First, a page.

Dr. Paul GilnaDirector, BioEnergy Science Center, Biosciences Division, Oak Ridge National Laboratory
Dr. Paul Gilna is the director of the DOE BioEnergy Science Center (BESC), at Oak Ridge National Laboratory (ORNL), a 10-year research project focused on understanding and overcoming the difficulty in cost effectively converting cellulosic feedstocks into biofuels. His career has been spent at the intersection of computation and biology. With a Ph.D. In Pharmacology, his early research focused on the molecular biology of human steroid hormone receptors. Gilna then shifted his work to computation biology, taking a position at GenBank at Los Alamos National Laboratory. Gilna has served as a Program Director at the NSF, as a Director of the DOE Joint Genome Institute (JGI) operations at LANL, and most recently as the Executive Director of the CAMERA project at UCSD.
Dr. David HessProfessor, Vanderbilt University
David J. Hess is a professor of sociology at Vanderbilt University, associate director of the Vanderbilt Institute for Energy and Environment, director of Environmental and Sustainability Studies, and director of undergraduate studies for sociology. He is the recipient of various prizes and PI on various federal grants. His research focuses on the social studies and policy studies of science, technology, health, and the environment, with an emphasis on the role of civil society, social movements, and public engagement in policy. His most recent publication is Good Green Jobs in a Global Economy: Making and Keeping New Industries in the United States (MIT Press, 2012).
Dr. Laurel HarmonVice President, Government Relations, LanzaTech
Dr. Laurel Harmon joined LanzaTech from Striatus Inc, where she consulted on proposal and project development in advanced technologies, including energy and renewable fuels. After receiving her Ph.D. in Physical Chemistry from the University of Michigan, Dr. Harmon joined ERIM, a non-profit research organization, to conduct applied research and development for a variety of defense and other government customers. Later she was a technical co-founder of Nonlinear Dynamics, a company specializing in applied pattern recognition. Dr. Harmon provides policy direction and leadership on international legislative and regulatory matters and works to develop collaborative research and demonstration projects for LanzaTech.
Dr. Martin KellerAssociate Laboratory Director of Energy and Environmental Sciences, Oak Ridge National Laboratory
Martin Keller is the Associate Laboratory Director for Energy and Environmental Sciences at Oak Ridge National Laboratory. He is responsible for the energy, biological, and environmental research programs at ORNL supported by the U.S. Department of Energy (DOE). From July 2007 until February 2010, Martin also served as the Founding Director of the DOE BioEnergy Science Center. The mission of the BioEnergy Science Center is to make revolutionary advances in understanding and overcoming the recalcitrance of biomass to conversion into sugars, making it feasible to displace imported petroleum with ethanol and other fuels. He joined ORNL in July 2006. Between 1996 and 2006 Martin held a series of research management positions within Diversa Corporation.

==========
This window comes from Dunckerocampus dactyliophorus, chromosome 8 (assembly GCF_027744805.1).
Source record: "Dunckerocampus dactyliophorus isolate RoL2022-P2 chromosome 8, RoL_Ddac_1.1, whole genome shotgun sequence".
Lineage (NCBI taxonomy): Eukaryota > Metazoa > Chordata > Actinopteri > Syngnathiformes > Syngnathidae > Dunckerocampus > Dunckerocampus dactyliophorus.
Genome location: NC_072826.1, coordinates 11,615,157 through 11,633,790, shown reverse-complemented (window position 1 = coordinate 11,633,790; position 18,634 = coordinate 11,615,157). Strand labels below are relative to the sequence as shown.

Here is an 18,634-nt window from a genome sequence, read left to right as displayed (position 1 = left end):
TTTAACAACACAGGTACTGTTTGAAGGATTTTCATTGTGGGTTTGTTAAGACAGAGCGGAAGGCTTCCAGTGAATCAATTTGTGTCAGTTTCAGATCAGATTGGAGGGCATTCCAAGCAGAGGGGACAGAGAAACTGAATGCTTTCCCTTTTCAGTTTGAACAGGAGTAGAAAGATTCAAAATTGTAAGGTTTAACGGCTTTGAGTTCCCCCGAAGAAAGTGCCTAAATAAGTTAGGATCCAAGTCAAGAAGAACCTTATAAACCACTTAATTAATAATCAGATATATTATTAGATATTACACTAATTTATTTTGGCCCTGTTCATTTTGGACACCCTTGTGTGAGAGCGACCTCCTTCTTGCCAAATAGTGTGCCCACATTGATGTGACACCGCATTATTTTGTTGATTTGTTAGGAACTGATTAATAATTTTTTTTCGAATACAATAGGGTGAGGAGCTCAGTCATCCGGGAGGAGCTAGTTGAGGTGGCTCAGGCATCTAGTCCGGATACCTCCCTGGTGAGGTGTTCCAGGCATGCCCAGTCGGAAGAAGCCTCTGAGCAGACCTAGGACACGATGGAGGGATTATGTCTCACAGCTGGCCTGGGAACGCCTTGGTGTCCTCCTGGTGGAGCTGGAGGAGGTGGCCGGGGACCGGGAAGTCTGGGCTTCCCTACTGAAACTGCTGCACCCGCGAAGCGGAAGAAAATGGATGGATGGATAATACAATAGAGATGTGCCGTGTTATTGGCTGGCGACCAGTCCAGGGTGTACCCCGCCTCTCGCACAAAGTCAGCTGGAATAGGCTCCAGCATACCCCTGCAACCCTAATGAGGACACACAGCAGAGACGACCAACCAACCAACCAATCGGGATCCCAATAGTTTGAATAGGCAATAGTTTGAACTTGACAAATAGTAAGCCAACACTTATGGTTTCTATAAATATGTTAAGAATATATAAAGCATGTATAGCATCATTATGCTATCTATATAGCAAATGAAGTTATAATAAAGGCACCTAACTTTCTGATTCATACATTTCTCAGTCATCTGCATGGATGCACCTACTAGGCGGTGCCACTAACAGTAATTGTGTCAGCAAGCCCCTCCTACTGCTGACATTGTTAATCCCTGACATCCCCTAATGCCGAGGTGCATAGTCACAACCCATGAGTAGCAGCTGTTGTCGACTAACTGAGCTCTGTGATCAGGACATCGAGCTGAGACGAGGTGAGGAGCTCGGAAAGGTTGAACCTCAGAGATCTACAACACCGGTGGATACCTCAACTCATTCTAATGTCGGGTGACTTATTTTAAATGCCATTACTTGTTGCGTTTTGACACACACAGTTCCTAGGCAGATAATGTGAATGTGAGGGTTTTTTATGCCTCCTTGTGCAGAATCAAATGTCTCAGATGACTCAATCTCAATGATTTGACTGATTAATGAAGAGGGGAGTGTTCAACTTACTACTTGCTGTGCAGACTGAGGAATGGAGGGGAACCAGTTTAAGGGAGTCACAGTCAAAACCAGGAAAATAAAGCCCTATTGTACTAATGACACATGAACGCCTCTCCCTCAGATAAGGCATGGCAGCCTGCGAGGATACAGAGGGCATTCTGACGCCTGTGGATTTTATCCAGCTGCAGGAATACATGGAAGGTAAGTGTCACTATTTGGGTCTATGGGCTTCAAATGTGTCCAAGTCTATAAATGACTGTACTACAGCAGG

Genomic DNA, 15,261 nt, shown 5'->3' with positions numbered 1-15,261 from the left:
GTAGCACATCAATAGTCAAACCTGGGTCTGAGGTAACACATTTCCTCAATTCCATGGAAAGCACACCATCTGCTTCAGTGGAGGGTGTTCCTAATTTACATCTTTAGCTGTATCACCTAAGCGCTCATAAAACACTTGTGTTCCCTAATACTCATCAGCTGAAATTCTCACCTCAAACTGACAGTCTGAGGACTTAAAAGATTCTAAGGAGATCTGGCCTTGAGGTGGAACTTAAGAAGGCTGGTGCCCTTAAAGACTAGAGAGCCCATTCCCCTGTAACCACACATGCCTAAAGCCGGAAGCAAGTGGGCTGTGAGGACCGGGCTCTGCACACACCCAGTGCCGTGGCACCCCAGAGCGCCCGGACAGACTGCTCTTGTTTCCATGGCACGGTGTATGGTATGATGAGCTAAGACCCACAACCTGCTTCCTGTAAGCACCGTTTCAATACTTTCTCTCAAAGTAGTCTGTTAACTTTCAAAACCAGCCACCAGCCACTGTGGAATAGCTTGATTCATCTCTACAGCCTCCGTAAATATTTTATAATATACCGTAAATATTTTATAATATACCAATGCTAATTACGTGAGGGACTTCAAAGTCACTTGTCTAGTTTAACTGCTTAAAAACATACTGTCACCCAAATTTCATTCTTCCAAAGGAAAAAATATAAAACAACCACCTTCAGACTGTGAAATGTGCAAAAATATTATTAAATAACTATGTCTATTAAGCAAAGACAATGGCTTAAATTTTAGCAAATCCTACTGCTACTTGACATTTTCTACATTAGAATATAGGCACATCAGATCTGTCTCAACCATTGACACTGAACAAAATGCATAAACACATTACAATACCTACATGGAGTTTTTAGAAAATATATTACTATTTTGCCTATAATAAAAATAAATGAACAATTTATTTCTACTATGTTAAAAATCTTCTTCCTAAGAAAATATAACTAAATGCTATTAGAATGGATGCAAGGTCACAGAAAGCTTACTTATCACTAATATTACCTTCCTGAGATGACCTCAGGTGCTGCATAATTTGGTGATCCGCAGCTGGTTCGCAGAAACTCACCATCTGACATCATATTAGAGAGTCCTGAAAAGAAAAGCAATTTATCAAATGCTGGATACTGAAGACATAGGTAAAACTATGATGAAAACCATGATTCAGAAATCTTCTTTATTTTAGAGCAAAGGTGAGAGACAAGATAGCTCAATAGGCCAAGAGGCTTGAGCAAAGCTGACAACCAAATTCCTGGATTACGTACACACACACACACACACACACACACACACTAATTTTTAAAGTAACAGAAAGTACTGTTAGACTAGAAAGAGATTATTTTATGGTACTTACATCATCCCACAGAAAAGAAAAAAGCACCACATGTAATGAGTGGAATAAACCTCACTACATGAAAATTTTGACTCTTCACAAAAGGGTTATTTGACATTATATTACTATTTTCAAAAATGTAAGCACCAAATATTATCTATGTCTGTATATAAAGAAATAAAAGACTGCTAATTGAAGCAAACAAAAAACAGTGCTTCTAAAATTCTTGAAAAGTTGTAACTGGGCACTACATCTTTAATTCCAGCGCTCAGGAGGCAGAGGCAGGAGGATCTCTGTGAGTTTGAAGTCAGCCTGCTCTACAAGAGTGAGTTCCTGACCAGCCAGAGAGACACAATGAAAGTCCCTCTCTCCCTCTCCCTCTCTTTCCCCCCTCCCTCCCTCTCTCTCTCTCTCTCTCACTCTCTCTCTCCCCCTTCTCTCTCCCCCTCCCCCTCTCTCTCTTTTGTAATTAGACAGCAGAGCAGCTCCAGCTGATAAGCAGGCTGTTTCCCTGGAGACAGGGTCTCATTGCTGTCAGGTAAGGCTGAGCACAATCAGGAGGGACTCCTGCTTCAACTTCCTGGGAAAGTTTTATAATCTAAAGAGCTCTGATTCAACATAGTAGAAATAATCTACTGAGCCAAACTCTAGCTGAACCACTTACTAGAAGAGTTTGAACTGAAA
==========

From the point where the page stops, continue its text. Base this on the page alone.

Dr. Alan MantoothDistinguished Professor, University of Arkansas
H. Alan Mantooth is a Distinguished Professor of Electrical Engineering and holder of the 21st Century Endowed Chair in Mixed-Signal IC Design and CAD at the University of Arkansas. He received his Ph.D. from Georgia Tech in 1990. He serves as the executive director for three power electronic/power system centers: 1. National Center for Reliable Electric Power Transmission 2. NSF Center for GRid-connected Advanced Power Electronic Systems (GRAPES) 3. NSF Vertically-Integrated Center for Transformative Energy Research (VICTER). Professor Mantooth’s career has consisted of a combination of industry and academic experience. He has published more than 200 referenced articles in the area of electronic design and modeling. And Dr. Mantooth is a Fellow of the IEEE, serves as an “IEEE Expert” on Smart Grid, and is a registered professional engineer in Arkansas.
Dr. Pramod P. KhargonekarProfessor, University of Florida
Pramod P. Khargonekar has held faculty positions at the Universities of Florida, Minnesota, and Michigan. He was Chairman of the Department of Electrical Engineering and Computer Science and also held the position of Claude E. Shannon Professor of Engineering Science at the University of Michigan. From 2001 to 2009, he was Dean of the College of Engineering and is currently Eckis Professor of Electrical and Computer Engineering at the University of Florida. He is Deputy Director for Technology at ARPA-E, U.S. Department of Energy. Dr. Khargonekar’s current research and teaching interests include systems and control theory, machine learning, and applications to smart electric grid and neural engineering. He has received numerous awards including the Web of Science Highly Cited Researcher.